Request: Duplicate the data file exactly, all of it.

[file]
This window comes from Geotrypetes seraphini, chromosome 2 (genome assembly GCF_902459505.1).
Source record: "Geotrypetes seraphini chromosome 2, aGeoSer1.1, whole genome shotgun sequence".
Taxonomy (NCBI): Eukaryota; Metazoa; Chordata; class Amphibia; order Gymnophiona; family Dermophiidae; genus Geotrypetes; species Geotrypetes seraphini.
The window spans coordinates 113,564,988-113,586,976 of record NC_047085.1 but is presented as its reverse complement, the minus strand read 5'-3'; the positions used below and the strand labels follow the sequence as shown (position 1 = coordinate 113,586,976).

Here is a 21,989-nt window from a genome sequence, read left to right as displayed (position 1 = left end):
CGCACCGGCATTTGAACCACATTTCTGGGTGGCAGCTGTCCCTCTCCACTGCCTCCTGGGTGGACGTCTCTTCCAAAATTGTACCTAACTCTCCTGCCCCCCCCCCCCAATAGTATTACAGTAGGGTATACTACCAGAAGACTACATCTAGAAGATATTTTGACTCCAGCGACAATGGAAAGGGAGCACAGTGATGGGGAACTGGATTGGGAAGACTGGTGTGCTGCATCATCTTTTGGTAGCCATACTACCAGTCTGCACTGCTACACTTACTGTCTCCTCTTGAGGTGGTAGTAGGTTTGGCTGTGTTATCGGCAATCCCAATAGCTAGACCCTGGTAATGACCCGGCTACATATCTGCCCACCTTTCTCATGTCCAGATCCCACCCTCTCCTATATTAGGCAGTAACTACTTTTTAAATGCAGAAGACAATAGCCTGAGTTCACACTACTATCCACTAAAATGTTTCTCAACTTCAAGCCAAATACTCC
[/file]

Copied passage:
This window comes from Geotrypetes seraphini, chromosome 2 (genome assembly GCF_902459505.1).
Source record: "Geotrypetes seraphini chromosome 2, aGeoSer1.1, whole genome shotgun sequence".
Taxonomy (NCBI): Eukaryota; Metazoa; Chordata; class Amphibia; order Gymnophiona; family Dermophiidae; genus Geotrypetes; species Geotrypetes seraphini.
The window spans coordinates 113,564,988-113,586,976 of record NC_047085.1 but is presented as its reverse complement, the minus strand read 5'-3'; the positions used below and the strand labels follow the sequence as shown (position 1 = coordinate 113,586,976).

Here is a 21,989-nt window from a genome sequence, read left to right as displayed (position 1 = left end):
CGCACCGGCATTTGAACCACATTTCTGGGTGGCAGCTGTCCCTCTCCACTGCCTCCTGGGTGGACGTCTCTTCCAAAATTGTACCTAACTCTCCTGCCCCCCCCCCCCAATAGTATTACAGTAGGGTATACTACCAGAAGACTACATCTAGAAGATATTTTGACTCCAGCGACAATGGAAAGGGAGCACAGTGATGGGGAACTGGATTGGGAAGACTGGTGTGCTGCATCATCTTTTGGTAGCCATACTACCAGTCTGCACTGCTACACTTACTGTCTCCTCTTGAGGTGGTAGTAGGTTTGGCTGTGTTATCGGCAATCCCAATAGCTAGACCCTGGTAATGACCCGGCTACATATCTGCCCACCTTTCTCATGTCCAGATCCCACCCTCTCCTATATTAGGCAGTAACTACTTTTTAAATGCAGAAGACAATAGCCTGAGTTCACACTACTATCCACTAAAATGTTTCTCAACTTCAAGCCAAATACTCC